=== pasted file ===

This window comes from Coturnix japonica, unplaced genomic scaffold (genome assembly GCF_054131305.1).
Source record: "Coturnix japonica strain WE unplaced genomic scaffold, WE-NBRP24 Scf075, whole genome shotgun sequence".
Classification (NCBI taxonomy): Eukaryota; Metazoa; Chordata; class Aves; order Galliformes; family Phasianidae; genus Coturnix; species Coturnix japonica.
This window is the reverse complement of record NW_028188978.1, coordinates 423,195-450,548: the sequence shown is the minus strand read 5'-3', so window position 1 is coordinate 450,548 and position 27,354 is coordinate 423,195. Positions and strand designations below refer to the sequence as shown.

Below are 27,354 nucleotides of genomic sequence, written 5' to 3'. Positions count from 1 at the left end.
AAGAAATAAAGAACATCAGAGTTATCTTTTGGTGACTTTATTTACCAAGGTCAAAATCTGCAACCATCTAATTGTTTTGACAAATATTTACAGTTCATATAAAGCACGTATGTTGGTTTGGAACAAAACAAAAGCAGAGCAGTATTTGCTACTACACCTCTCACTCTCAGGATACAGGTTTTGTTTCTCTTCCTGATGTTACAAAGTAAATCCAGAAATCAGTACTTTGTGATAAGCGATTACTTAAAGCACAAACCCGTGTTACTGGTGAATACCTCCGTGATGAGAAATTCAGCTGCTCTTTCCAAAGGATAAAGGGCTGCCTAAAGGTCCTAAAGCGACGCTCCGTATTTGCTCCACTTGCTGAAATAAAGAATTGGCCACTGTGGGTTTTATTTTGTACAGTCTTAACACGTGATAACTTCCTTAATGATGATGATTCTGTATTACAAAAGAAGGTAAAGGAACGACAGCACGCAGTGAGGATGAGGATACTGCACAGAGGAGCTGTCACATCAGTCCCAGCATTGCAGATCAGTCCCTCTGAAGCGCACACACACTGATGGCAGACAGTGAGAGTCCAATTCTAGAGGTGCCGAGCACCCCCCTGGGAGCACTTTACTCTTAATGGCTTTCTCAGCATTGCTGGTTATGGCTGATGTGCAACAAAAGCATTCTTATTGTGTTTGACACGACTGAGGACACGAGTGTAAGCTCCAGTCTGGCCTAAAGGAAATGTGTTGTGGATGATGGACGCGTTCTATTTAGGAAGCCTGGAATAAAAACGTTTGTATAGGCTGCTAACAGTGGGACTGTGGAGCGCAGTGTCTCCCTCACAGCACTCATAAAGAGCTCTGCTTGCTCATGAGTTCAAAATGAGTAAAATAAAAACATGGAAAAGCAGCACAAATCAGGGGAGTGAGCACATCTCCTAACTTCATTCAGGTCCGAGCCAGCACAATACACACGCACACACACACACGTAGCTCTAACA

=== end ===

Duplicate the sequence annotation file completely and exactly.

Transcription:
This window comes from Coturnix japonica, unplaced genomic scaffold (genome assembly GCF_054131305.1).
Source record: "Coturnix japonica strain WE unplaced genomic scaffold, WE-NBRP24 Scf075, whole genome shotgun sequence".
Classification (NCBI taxonomy): Eukaryota; Metazoa; Chordata; class Aves; order Galliformes; family Phasianidae; genus Coturnix; species Coturnix japonica.
This window is the reverse complement of record NW_028188978.1, coordinates 423,195-450,548: the sequence shown is the minus strand read 5'-3', so window position 1 is coordinate 450,548 and position 27,354 is coordinate 423,195. Positions and strand designations below refer to the sequence as shown.

Below are 27,354 nucleotides of genomic sequence, written 5' to 3'. Positions count from 1 at the left end.
AAGAAATAAAGAACATCAGAGTTATCTTTTGGTGACTTTATTTACCAAGGTCAAAATCTGCAACCATCTAATTGTTTTGACAAATATTTACAGTTCATATAAAGCACGTATGTTGGTTTGGAACAAAACAAAAGCAGAGCAGTATTTGCTACTACACCTCTCACTCTCAGGATACAGGTTTTGTTTCTCTTCCTGATGTTACAAAGTAAATCCAGAAATCAGTACTTTGTGATAAGCGATTACTTAAAGCACAAACCCGTGTTACTGGTGAATACCTCCGTGATGAGAAATTCAGCTGCTCTTTCCAAAGGATAAAGGGCTGCCTAAAGGTCCTAAAGCGACGCTCCGTATTTGCTCCACTTGCTGAAATAAAGAATTGGCCACTGTGGGTTTTATTTTGTACAGTCTTAACACGTGATAACTTCCTTAATGATGATGATTCTGTATTACAAAAGAAGGTAAAGGAACGACAGCACGCAGTGAGGATGAGGATACTGCACAGAGGAGCTGTCACATCAGTCCCAGCATTGCAGATCAGTCCCTCTGAAGCGCACACACACTGATGGCAGACAGTGAGAGTCCAATTCTAGAGGTGCCGAGCACCCCCCTGGGAGCACTTTACTCTTAATGGCTTTCTCAGCATTGCTGGTTATGGCTGATGTGCAACAAAAGCATTCTTATTGTGTTTGACACGACTGAGGACACGAGTGTAAGCTCCAGTCTGGCCTAAAGGAAATGTGTTGTGGATGATGGACGCGTTCTATTTAGGAAGCCTGGAATAAAAACGTTTGTATAGGCTGCTAACAGTGGGACTGTGGAGCGCAGTGTCTCCCTCACAGCACTCATAAAGAGCTCTGCTTGCTCATGAGTTCAAAATGAGTAAAATAAAAACATGGAAAAGCAGCACAAATCAGGGGAGTGAGCACATCTCCTAACTTCATTCAGGTCCGAGCCAGCACAATACACACGCACACACACACACGTAGCTCTAACA